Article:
Skill triumphs in victory for Clare’s underlying class
Davy Fitzgerald’s team made hurling look an easy game
Clare team silenced the huge Limerick crowd early
You have to hand it to Davy Fitzgerald. It wasn’t just about his team tactics; it was about the awareness of touch hurling and the awareness of skill on the ball that his men showed in manufacturing a thoroughly deserved win.
These Clare players are very young in terms of age but they’re very experienced and hardened in hurling terms. And where better place to showcase this than on one of the biggest stages – in an All-Ireland semi-final at Croke Park – against their next door neighbours? Clare were the far better team from the word go.
After the excitement of all the other championship matches, and especially after the first semi-final with Cork and Dublin, we expected this one to go down to the wire. It didn’t. It was over early, mainly because the touch of the Clare players was so much better and also because of the mistakes made by Limerick throughout the field. They seemed nervy and on edge and this nervousness manifested itself particularly in poor free-taking and also by the failure to take a number of point-scoring opportunities. When they needed to find a rhythm, those misses only served to hamper them and created panic.
You can’t deny that the missed frees from Declan Hannon militated against Limerick but also destroyed his confidence in general play. He missed three frees and a 65 in that first-half and you’ve got to wonder about the decision not to have Shane Dowling on the pitch. The tactic of leaving him on the bench worked against Tipperary and against Cork but not here. It proved, yet again, as it did in last week’s semi-final and in both of the quarter-finals, how hugely important it is to have a free-taker in the side. Hannon was even tasked with taking – and unfortunately missing – another free after Dowling was introduced.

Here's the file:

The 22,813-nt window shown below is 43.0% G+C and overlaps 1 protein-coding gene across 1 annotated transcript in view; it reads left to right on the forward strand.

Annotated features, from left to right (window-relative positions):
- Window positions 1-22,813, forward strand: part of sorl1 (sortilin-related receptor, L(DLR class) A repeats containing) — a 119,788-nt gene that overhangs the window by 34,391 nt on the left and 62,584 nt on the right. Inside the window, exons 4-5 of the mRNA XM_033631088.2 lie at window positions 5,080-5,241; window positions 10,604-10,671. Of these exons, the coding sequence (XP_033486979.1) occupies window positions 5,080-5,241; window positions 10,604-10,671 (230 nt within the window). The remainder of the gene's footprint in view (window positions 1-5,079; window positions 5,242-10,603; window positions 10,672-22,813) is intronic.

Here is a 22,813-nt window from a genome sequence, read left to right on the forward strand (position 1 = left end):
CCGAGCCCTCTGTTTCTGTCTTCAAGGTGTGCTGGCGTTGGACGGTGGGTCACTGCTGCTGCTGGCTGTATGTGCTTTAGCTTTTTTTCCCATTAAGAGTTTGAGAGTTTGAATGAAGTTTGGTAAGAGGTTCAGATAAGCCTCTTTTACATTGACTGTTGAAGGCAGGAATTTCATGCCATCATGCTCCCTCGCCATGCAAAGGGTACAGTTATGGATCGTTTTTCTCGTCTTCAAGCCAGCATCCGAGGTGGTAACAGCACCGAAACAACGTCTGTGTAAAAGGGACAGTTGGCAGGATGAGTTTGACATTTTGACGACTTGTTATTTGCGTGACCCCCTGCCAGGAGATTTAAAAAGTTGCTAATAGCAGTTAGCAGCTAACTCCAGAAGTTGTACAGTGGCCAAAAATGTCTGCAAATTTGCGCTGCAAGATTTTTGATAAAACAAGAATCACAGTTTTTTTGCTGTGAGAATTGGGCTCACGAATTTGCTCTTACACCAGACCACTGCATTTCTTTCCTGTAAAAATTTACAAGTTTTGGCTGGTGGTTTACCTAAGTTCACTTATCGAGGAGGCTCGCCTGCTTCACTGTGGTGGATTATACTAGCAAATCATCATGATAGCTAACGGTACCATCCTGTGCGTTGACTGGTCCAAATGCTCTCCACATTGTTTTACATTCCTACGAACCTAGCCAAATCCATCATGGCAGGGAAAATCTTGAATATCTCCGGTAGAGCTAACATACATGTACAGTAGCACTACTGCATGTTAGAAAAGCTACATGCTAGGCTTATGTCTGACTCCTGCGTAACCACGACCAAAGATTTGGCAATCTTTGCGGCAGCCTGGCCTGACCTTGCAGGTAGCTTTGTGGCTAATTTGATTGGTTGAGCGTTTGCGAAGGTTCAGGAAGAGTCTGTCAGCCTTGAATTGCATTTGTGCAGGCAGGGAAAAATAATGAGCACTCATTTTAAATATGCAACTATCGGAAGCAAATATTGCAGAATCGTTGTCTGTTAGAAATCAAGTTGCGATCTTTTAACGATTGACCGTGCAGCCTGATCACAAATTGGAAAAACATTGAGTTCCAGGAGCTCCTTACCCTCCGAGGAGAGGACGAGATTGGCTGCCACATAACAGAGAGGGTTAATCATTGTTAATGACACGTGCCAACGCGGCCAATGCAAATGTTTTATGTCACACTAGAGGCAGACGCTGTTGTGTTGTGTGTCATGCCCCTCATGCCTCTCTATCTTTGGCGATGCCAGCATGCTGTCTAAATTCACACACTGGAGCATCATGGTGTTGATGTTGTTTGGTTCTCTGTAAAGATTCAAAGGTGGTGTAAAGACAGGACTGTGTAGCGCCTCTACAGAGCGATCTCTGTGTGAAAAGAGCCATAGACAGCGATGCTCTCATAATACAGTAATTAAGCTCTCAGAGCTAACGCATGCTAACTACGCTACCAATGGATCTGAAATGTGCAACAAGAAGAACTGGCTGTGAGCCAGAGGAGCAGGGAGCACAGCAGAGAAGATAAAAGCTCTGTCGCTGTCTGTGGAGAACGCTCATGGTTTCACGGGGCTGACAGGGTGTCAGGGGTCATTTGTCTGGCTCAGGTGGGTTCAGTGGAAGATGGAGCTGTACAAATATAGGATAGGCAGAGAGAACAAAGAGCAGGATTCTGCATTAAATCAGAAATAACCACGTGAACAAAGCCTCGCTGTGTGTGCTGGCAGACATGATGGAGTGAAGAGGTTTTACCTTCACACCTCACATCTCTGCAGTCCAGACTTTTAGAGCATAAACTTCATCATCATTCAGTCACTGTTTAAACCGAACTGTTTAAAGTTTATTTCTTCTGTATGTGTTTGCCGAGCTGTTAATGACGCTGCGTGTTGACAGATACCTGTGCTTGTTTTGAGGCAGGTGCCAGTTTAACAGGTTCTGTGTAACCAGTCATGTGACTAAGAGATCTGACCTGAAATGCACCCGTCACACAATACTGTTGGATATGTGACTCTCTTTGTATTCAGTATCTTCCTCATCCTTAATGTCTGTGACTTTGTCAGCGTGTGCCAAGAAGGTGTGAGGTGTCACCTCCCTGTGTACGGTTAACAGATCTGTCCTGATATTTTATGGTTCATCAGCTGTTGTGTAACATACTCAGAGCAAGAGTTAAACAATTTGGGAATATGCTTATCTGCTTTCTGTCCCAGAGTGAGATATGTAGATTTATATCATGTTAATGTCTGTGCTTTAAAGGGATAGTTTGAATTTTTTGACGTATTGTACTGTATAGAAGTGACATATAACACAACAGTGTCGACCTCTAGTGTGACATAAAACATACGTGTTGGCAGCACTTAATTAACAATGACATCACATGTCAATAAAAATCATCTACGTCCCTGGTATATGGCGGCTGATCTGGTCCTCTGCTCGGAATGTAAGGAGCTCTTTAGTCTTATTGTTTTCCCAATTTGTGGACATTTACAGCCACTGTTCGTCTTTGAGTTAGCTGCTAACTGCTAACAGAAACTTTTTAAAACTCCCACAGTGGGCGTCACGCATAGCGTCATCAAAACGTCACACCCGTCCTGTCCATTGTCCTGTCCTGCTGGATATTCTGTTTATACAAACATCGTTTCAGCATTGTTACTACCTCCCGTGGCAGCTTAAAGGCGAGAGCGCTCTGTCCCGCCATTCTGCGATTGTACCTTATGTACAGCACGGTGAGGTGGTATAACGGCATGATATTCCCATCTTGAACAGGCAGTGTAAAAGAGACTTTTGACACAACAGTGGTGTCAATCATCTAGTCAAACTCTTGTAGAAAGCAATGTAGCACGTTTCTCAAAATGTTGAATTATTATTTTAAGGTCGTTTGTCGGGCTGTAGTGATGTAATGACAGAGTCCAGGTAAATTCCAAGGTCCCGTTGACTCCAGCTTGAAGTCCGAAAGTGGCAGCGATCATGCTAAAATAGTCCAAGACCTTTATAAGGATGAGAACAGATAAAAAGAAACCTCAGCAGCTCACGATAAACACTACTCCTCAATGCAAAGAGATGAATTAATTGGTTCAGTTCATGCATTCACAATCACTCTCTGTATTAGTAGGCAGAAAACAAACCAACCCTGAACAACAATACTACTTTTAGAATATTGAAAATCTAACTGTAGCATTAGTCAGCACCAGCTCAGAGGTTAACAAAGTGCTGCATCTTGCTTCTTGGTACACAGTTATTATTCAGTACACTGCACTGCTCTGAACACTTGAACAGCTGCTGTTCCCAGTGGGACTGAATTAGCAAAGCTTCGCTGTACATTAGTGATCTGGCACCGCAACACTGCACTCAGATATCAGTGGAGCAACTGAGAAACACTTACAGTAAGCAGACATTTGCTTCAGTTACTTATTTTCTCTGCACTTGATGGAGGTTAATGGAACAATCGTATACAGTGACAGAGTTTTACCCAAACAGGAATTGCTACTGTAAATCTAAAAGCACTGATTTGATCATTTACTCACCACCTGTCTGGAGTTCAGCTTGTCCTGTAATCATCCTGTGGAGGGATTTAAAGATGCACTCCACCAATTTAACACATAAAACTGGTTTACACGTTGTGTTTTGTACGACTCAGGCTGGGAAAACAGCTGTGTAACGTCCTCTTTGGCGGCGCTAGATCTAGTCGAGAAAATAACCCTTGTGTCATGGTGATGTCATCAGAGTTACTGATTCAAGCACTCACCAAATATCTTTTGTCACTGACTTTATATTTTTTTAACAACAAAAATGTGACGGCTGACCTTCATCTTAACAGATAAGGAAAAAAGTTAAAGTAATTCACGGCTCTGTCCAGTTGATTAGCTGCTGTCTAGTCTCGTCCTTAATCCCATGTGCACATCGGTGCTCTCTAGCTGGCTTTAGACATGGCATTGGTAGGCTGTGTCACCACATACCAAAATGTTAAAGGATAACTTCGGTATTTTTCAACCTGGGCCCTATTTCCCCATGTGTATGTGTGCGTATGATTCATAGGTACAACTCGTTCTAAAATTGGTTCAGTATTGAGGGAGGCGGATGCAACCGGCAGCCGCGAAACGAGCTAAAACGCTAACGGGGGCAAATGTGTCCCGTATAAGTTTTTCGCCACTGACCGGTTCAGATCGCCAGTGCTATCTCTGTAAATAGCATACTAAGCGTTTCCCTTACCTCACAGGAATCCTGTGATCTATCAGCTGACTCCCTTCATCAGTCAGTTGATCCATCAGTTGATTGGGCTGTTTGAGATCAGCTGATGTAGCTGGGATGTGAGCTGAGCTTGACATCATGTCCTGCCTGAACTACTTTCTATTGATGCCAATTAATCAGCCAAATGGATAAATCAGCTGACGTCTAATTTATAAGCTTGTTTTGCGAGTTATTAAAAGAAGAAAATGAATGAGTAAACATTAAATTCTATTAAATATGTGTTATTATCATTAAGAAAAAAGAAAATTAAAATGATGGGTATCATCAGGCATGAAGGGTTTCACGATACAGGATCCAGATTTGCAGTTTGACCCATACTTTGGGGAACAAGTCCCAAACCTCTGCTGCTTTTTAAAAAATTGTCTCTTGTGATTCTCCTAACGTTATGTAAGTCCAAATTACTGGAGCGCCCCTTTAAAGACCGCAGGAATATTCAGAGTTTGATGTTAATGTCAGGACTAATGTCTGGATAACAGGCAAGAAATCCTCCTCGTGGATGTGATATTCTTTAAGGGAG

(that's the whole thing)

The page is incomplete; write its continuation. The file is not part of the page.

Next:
Yet, we must remember that when Dowling was introduced, he had two fresh airs when taking a sideline cut. It was untypical of him and symptomatic of the edginess that ran throughout the Limerick team.
Clare were the better hurlers from the word go. You can’t take it away from them. David McInerney was outstanding at full back. He is a colossus for a young man, as good a full back potentially as we’ve ever seen in the game. He wasn’t alone by any means. Goalkeeper Patrick Kelly produced a great save when called on and the half-back line – Pat Donnellan and Patrick O’Connor getting their opening points – was totally dominant. Colm Galvin and Conor Ryan never missed a beat in midfield and the performances of Podge Collins and Tony Kelly in an impressive attacking unit emphasised that Clare were the better hurlers.